At class Friday, I showed Nancy the photograph of that strange wet lump in the crotch of the honey locust tree. She looked at it and pronounced it slime mold. “Ah,” she said. “You have much bigger problems. See these blown-out patches of bark?” she asked. “That’s canker and that tree has to go.”
“I love you,” I declared. “I love you too,” she answered then asked “Why?” I explained how I really hate where that tree is placed, how the one side has to be whacked back to keep it off the house, how she has now absolved my guilt entirely for taking down a tree and how her pronouncement will help in telling my husband the tree has to go. “Any time,” she said. She asked for the photo to pass it around the class and shared my delight in taking the tree down. She also mentioned the husband thing. Apparently, Master Gardeners are also in the business of resolving marital issues stemming from poor plant management.
When I got home, I took a look at the other honey locust and sure enough, it’s got the same cankers. I wasn’t thinking about taking that one down, but –
Well! This now opens up all new opportunities for our backyard. Tonight, I rummaged through my filing cabinets looking for the plat of our house, which shows the house in relation to the lot. I found it, taped it back together (what was THAT about?) and scanned it into the computer. I printed out a few copies and went to work.
I pulled out the notes I made from landscape design and found some of the “basic” ideas – curves, diagonals, arc and circles. First I sketched in circles, leaving rounds of turf. Because of the wedge shape of the yard, I wound up with a very unpleasant look. When I tried conjoining circles, I got a snowman of grass. Ummm, no. I erased that completely – it was not even worth putting to the side.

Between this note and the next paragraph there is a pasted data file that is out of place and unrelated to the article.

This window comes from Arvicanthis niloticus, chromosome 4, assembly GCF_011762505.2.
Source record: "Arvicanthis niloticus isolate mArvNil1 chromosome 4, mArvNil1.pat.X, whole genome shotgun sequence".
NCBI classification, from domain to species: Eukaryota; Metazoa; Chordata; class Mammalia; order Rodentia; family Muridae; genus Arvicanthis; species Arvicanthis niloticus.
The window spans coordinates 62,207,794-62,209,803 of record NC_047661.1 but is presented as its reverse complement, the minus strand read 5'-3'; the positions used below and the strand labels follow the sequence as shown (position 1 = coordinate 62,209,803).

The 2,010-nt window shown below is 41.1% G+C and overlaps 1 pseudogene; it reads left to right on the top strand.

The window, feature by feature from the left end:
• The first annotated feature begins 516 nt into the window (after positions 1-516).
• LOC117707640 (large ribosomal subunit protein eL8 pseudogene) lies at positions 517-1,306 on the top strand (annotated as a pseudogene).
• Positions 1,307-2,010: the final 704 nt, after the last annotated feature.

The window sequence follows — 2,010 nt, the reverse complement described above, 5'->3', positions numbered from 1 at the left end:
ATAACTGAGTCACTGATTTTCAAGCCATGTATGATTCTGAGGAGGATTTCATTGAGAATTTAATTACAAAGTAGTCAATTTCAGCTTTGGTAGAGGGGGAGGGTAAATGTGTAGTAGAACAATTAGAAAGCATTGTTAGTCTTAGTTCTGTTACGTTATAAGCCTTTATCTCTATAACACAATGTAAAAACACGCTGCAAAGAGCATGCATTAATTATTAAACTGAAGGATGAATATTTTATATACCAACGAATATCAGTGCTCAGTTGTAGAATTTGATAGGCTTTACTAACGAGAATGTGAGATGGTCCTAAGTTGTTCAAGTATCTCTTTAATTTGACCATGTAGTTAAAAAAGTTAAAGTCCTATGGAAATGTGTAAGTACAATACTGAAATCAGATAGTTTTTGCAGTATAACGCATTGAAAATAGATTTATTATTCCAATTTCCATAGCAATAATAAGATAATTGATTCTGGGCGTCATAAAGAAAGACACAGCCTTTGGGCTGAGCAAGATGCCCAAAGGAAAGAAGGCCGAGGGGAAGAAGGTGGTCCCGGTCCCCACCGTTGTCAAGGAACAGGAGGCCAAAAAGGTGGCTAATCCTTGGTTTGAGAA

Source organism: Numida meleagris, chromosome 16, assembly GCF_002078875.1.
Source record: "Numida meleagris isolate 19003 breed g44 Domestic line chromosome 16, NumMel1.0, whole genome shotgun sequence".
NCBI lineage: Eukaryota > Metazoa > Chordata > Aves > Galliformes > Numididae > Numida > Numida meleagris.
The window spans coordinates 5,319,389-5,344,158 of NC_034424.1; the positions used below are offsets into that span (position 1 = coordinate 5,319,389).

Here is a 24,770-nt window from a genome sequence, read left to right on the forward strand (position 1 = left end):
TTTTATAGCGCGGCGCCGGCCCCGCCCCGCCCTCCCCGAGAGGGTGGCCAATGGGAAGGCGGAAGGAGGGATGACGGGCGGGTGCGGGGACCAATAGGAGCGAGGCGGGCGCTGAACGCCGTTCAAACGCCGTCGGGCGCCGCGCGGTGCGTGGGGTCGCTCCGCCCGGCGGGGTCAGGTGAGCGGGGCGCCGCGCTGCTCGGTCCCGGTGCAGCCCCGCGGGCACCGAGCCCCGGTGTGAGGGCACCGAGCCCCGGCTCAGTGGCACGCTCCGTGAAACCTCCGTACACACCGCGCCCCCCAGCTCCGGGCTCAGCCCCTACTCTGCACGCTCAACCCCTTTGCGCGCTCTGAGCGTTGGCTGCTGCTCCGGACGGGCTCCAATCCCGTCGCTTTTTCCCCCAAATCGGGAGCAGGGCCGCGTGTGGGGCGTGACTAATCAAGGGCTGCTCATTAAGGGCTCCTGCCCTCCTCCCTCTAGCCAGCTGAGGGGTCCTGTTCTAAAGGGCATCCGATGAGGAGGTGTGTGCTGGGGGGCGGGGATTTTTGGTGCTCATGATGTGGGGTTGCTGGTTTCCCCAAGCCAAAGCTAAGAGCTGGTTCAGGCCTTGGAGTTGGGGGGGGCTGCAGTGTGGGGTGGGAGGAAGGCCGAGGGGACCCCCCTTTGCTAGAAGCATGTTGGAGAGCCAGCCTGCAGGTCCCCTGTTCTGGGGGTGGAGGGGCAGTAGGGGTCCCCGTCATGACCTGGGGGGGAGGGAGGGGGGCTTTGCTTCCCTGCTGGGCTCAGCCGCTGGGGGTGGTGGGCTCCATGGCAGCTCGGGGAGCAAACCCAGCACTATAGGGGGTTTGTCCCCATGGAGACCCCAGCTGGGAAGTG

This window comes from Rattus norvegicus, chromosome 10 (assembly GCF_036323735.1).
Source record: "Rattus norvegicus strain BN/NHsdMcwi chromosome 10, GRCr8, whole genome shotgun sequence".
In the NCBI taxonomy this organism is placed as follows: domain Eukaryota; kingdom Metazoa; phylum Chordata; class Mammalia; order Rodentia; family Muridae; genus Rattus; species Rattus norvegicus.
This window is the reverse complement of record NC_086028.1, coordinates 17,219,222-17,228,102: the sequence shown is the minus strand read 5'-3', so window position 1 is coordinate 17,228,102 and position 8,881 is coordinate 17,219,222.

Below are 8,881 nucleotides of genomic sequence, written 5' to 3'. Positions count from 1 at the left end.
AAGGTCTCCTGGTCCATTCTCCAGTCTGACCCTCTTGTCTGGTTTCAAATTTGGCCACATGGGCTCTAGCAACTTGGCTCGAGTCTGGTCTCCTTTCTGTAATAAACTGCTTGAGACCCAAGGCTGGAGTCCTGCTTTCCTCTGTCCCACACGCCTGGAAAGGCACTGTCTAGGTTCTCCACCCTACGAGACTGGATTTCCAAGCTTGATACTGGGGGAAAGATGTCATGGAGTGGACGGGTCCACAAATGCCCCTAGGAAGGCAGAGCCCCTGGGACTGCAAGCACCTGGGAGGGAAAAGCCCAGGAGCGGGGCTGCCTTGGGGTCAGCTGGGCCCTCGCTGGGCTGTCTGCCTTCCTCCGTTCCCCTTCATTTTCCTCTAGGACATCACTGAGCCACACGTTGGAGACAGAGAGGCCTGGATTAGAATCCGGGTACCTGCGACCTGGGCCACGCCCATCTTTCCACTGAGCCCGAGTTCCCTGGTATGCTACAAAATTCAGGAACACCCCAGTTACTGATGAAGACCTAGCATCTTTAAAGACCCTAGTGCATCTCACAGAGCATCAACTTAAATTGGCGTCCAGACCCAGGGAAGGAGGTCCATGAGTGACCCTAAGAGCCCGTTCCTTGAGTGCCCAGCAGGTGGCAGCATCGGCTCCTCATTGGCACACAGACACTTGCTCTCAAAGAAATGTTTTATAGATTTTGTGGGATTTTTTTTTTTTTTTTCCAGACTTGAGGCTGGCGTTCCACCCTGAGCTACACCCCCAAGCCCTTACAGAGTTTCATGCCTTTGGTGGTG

Next I worked with curves, blowing out what is already there, putting muscle in the curves, as Greg recommended. Not bad, not bad at all.
Last, I considered diagonals, using the lot line on the east as the angle to follow. I created straight-edged beds, full of right angles and strong lines. I added a slash of bed along the front sidewalk, opened up a bed to include the veggie garden and added places to put benches and seats. I put those strong diagonals in the backyard, the side and the front.
WOW. I love this look. It compliments the architecture of the house, it’s different, and I can easily maintain the edges. I’m reshaping what exists and adding a few new beds, but it’s not a drastic makeover. My next step is moving this onto a gridded sheet so I can be sure of measurements, but in my mind, it’s already dug, the soil is spread and the plants are getting placed.
February 20, 2011
Rain, rain and more rain today. On top of all the melting snow, sheets come down all day and we even get a burst of thunder. Quiet Neighbor is flooded and there is so much water that the mulch path cannot drain; there are puddles sitting in the low areas. Everything is sodden and soaked.
EXCITEMENT!! The first tiny bits of daffodil creeping up in the front bed – it’s TRUE! Oh HOORAY! Spring is really and sincerely on its way. The rain rolls down my arms and back, but I can ignore it, knowing that these flowers are ready. They’ve had enough! Warm weather and green, green, green is on its way!
Friday, our Master Gardener class instructor was a very renowned landscape designer. He has designed for public institutions, private estates and competitions. We received an email preparing us for Greg’s arrival – a very big deal was made out of his presence.
To begin, he spent a great deal of time telling us about his creative life, his creative daughters and his creativity, all the while urging us to recognize that he’s just an ordinary guy. It was blindingly obvious that we were not really to think of him as ordinary in any way.